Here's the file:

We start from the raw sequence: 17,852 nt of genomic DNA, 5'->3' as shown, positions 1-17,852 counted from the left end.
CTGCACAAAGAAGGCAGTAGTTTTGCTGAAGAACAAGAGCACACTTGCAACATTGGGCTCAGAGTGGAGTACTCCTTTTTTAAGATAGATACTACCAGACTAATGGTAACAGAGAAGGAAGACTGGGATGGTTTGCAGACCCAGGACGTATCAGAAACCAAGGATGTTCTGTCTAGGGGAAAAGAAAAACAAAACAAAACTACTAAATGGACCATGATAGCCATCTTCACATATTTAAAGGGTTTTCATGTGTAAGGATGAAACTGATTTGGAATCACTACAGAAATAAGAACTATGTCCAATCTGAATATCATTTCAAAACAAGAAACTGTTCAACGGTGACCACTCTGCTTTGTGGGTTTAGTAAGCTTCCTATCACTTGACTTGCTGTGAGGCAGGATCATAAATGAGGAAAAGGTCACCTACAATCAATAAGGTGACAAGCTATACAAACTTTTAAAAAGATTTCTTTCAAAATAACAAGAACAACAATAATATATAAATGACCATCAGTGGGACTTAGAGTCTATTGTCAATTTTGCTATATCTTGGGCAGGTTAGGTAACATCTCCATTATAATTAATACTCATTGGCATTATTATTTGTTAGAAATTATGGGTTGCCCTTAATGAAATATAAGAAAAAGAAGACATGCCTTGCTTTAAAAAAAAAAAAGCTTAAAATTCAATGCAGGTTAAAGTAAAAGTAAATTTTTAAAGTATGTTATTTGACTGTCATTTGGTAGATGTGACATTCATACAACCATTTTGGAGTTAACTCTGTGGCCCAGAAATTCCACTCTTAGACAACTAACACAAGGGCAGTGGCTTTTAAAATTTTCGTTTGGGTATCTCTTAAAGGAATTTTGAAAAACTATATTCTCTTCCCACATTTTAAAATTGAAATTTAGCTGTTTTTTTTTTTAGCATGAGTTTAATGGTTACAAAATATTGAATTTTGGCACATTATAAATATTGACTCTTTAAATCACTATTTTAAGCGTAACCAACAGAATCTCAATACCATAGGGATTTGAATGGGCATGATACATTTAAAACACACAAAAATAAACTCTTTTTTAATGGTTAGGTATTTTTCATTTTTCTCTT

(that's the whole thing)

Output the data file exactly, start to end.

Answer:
We start from the raw sequence: 17,852 nt of genomic DNA, 5'->3' as shown, positions 1-17,852 counted from the left end.
CTGCACAAAGAAGGCAGTAGTTTTGCTGAAGAACAAGAGCACACTTGCAACATTGGGCTCAGAGTGGAGTACTCCTTTTTTAAGATAGATACTACCAGACTAATGGTAACAGAGAAGGAAGACTGGGATGGTTTGCAGACCCAGGACGTATCAGAAACCAAGGATGTTCTGTCTAGGGGAAAAGAAAAACAAAACAAAACTACTAAATGGACCATGATAGCCATCTTCACATATTTAAAGGGTTTTCATGTGTAAGGATGAAACTGATTTGGAATCACTACAGAAATAAGAACTATGTCCAATCTGAATATCATTTCAAAACAAGAAACTGTTCAACGGTGACCACTCTGCTTTGTGGGTTTAGTAAGCTTCCTATCACTTGACTTGCTGTGAGGCAGGATCATAAATGAGGAAAAGGTCACCTACAATCAATAAGGTGACAAGCTATACAAACTTTTAAAAAGATTTCTTTCAAAATAACAAGAACAACAATAATATATAAATGACCATCAGTGGGACTTAGAGTCTATTGTCAATTTTGCTATATCTTGGGCAGGTTAGGTAACATCTCCATTATAATTAATACTCATTGGCATTATTATTTGTTAGAAATTATGGGTTGCCCTTAATGAAATATAAGAAAAAGAAGACATGCCTTGCTTTAAAAAAAAAAAAGCTTAAAATTCAATGCAGGTTAAAGTAAAAGTAAATTTTTAAAGTATGTTATTTGACTGTCATTTGGTAGATGTGACATTCATACAACCATTTTGGAGTTAACTCTGTGGCCCAGAAATTCCACTCTTAGACAACTAACACAAGGGCAGTGGCTTTTAAAATTTTCGTTTGGGTATCTCTTAAAGGAATTTTGAAAAACTATATTCTCTTCCCACATTTTAAAATTGAAATTTAGCTGTTTTTTTTTTTAGCATGAGTTTAATGGTTACAAAATATTGAATTTTGGCACATTATAAATATTGACTCTTTAAATCACTATTTTAAGCGTAACCAACAGAATCTCAATACCATAGGGATTTGAATGGGCATGATACATTTAAAACACACAAAAATAAACTCTTTTTTAATGGTTAGGTATTTTTCATTTTTCTCTT